One to One Coaching
I offer free 30 minute telephone/Skype consultations for people wanting to find out more about coaching on the 'baby decision'. Email me at mailto:email@example.com and assistant Laura will respond and arrange an appointment with you. Visit http://www.ticktockcoaching.co.uk/ for more information about my coaching services.
Sunday, 9 April 2017
Being a step-parent - without having kids of your own
I realised that this is an important topic that I haven't covered very much on the blog. It is something that I have seen as a coach. I have had a number of clients who have been in a relationship with someone who has their own children and they have found themselves in the step-parent role and part of a 'blended family' Yet, this can be fraught if you also want children of your own.
Common issues experienced people in this situation include:
- Feeling 'left out' or a 'spare wheel' at family gatherings .
- Linked to the above, having a question about 'what's my role?' in this family (a client explained to me once that if she had a child with her partner she felt her role in the blended family would be more solid)
- Resenting your partner for having a relationship with his children that you wonder if you will ever have with your own.
- Having to take on a parenting role with step-children without being able to have a child of your own.
- Not feeling valued as a step-parent or the role
In a recent article on Huffington Post Help for the Childless Stepmom , author Mary Kelly says
Feeling like an outsider in one’s stepfamily system is to be expected. You feel like an outsider because in a very biological sense, you are. It is a humbling position stepmothers and especially childless stepmothers find themselves in. It’s hard to not take it personally when stepmothers show real and genuine care for their stepchildren only to have those feelings rejected or pushed away.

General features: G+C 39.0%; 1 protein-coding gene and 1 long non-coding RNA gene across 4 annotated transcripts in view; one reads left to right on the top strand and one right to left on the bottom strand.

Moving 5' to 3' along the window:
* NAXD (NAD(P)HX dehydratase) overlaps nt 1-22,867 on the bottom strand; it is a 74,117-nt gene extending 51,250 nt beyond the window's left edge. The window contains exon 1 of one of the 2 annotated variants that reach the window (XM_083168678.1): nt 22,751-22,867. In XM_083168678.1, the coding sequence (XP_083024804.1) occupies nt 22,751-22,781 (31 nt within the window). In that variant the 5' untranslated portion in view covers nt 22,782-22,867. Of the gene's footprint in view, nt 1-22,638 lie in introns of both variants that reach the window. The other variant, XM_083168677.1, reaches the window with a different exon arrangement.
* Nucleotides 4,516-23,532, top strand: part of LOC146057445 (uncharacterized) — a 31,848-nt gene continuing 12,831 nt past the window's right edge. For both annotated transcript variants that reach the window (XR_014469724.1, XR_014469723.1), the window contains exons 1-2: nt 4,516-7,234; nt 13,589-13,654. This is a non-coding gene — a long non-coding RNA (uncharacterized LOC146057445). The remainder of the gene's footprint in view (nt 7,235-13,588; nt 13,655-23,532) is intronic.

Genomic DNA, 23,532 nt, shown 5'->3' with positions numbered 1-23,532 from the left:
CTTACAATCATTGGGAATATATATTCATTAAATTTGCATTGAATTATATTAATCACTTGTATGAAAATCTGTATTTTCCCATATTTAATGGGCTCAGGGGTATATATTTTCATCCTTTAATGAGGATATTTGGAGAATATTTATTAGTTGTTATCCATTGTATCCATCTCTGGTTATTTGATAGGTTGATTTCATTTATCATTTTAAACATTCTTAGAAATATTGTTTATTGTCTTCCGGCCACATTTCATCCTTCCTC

So what do you do if you find yourself in a relationship where you are a step parent and you do want children?
To start with, I always encourage clients to do one last push to see if their partner will reconsider having a child with you. Sometimes, when clients are clear, confident and centered, partners can change their minds. Particularly if clients can 'speak from the heart' and express from a deep place why children are important to you. I've worked with clients to help them do this and sometimes, it has worked.
If you have done this or your partner is very firm about not wanting children (and you don't want to leave the relationship), I suggest exploring how you can own and be confident about your role as a step-parent. I've worked with clients who felt un-confident about their role and yet, the feedback they received from their step-children was very positive. Sometimes, if you are able to own your importance as a step-parent and give it more value, it can make you feel more positive about your role as step mom. Unlike the author of the above article, I do believe that you can have an important and positive role in your step-family as a step-mother. You need to keep talking to your partner and need to keep looking at how you can move from being an outsider to an integral part of the family system - regardless of whether you have children or not.